Madiba’s long walk had ended now, he continued, but the world must carry his work forward. As long as poverty existed and as long as good people were denied essential services, the world would not reach that higher ground. Quoting a Madiba homily that should remain in the mind of every diplomat as he or she left their country for meaningful multilateral service at the United Nations, he said, “appearances matter and remember to smile.”
Mohammad Khazaee ( Iran), speaking for the Non-Aligned Movement, said that Nelson Mandela had symbolized the triumph of hope over despair and peace over conflict. While he had been a champion of African liberation and unity, he had also been a figure of international standing who had a profound impact on people across the world. He had helped set a standard for a new culture of peace, nationally and internationally.
There was a special relationship between Mr. Mandela and the Movement, he said, which had actively supported the struggle against apartheid and colonialism since its inception. Mr. Mandela went on to become one of the great leaders of the Movement. He would continue to be an integral part of South Africa and a source of inspiration for many generations.
Mamadou Tangara ( Gambia), speaking for the African Group, said that no amount of time would be adequate to chronicle the tremendous lessons that could be drawn from Mandela’s rich life. “We mourn Mandela’s demise but celebrate his inspiring journey,” he added. Speaking a few days ago at the African Group’s special meeting honouring the life and legacy of President Mandela, he had reminded his colleagues that Madiba had fought a good fight on the road to freedom.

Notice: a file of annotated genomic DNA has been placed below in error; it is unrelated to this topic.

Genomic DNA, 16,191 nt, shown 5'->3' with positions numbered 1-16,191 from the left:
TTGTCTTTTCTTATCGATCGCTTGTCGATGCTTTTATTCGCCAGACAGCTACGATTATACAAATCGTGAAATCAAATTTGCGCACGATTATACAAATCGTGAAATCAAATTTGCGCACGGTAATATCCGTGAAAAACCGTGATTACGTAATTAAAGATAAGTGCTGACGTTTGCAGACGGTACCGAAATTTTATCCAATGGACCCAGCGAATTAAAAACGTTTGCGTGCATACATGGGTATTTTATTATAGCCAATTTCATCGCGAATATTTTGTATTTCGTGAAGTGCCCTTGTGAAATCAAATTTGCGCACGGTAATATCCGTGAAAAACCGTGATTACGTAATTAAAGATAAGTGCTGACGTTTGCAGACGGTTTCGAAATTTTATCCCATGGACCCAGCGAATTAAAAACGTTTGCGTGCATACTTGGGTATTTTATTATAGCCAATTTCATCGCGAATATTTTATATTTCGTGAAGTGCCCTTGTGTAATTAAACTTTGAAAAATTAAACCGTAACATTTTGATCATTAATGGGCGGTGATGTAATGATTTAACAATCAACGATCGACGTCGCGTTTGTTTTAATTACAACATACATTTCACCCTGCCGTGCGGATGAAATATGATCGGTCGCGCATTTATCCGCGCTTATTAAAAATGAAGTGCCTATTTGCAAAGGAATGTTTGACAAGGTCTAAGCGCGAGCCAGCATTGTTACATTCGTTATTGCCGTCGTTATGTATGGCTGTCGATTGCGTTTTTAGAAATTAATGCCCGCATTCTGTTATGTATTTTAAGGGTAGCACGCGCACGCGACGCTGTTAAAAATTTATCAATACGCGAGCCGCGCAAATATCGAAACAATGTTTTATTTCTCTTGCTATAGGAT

A great Latin American leader, he continued, once said that it was better to die on one’s feet than to live on one’s knees. Mr. Mandela had epitomized the qualities of a true liberator. For many he was an objective strategist or tactician with a high degree of discipline, patience, tolerance and tact. Fascinatingly, his optimism and tender nature had not, in any way, undermined his steadfastness. The spirit of the man being honoured today would live on forever.
Rodolfo Reyes Rodríguez ( Cuba), speaking for the Community of Latin American and Caribbean States (CELAC), said Mr. Mandela was a symbol of dignity and freedom and an inspiration for those struggling for a just world. The ideals defended by Mr. Mandela would always be in CELAC’s dreams for building a strong region.
Mr. Mandela never gave up his ideas when he was imprisoned, he said. Throughout his life, he was able to lead his people knowing that the new South Africa could never be built on hatred.